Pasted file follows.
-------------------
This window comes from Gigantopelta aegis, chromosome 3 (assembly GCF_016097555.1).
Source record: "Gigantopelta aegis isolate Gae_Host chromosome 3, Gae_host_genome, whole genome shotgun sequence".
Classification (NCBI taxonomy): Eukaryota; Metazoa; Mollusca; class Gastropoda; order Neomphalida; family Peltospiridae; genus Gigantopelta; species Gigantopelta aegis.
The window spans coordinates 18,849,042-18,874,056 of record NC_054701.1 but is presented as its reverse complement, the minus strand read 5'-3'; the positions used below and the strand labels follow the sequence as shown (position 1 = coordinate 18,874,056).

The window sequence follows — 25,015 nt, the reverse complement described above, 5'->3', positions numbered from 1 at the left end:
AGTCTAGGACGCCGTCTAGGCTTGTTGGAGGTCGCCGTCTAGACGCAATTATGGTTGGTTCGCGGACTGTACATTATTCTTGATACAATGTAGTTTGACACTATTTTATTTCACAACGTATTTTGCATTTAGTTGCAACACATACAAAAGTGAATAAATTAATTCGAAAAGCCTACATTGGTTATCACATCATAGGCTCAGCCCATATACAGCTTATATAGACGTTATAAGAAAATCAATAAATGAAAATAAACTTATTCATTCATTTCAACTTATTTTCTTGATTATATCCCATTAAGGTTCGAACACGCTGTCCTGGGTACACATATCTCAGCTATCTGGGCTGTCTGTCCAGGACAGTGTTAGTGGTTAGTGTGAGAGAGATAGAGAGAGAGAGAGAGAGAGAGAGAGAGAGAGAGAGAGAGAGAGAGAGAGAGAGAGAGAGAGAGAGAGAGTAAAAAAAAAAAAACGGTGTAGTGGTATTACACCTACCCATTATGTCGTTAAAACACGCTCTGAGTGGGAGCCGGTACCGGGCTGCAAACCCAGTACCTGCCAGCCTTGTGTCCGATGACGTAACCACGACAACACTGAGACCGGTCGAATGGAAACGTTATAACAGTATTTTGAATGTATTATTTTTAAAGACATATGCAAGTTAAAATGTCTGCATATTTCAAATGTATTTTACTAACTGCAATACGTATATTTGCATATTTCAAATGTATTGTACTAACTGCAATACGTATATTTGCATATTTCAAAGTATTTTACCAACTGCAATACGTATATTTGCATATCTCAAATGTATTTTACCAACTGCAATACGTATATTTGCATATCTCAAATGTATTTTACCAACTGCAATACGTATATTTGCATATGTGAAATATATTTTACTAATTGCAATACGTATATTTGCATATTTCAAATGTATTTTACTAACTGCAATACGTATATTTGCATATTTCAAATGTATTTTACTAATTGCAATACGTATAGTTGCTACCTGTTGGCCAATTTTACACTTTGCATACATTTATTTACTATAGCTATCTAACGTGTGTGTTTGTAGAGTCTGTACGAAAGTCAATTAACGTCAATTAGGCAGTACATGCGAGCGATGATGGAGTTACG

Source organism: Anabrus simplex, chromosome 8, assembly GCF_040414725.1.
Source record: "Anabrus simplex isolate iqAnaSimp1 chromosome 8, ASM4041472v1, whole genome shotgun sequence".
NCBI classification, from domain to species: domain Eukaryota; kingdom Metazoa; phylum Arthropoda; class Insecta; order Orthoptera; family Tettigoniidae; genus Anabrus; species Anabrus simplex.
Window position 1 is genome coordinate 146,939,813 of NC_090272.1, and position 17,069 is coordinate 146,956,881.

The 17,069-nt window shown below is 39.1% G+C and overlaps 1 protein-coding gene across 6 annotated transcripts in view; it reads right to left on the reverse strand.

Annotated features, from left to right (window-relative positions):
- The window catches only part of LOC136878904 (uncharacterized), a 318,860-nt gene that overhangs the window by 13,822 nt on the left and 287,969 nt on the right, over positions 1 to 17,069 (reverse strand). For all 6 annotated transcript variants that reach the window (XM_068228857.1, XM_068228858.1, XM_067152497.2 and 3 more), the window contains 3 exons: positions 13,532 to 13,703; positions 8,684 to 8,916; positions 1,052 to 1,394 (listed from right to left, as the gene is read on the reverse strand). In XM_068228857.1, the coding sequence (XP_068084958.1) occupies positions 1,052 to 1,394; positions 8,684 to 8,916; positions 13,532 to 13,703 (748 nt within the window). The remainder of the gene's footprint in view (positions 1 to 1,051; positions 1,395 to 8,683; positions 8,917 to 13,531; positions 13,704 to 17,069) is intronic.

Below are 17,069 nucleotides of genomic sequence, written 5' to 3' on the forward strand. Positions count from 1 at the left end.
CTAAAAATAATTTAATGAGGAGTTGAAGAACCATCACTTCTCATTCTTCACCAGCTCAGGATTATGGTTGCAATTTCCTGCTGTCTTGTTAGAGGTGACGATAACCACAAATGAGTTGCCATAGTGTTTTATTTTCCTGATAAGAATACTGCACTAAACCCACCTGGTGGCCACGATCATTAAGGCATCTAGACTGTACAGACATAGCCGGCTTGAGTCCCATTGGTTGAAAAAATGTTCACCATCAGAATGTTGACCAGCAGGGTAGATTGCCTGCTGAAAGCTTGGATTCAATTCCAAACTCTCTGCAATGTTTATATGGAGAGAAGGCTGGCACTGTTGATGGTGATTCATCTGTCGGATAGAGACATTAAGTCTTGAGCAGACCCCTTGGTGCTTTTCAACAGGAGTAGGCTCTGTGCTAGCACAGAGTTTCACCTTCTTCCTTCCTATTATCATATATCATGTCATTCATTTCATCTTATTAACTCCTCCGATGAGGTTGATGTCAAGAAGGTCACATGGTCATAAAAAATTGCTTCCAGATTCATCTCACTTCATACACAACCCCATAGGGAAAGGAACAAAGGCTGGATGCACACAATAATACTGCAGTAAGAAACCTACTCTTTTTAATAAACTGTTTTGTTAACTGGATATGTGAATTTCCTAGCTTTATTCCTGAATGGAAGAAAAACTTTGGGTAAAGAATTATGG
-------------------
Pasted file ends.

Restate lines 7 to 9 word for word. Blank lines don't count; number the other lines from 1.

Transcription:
Source organism: Anabrus simplex, chromosome 8, assembly GCF_040414725.1.
Source record: "Anabrus simplex isolate iqAnaSimp1 chromosome 8, ASM4041472v1, whole genome shotgun sequence".
NCBI classification, from domain to species: domain Eukaryota; kingdom Metazoa; phylum Arthropoda; class Insecta; order Orthoptera; family Tettigoniidae; genus Anabrus; species Anabrus simplex.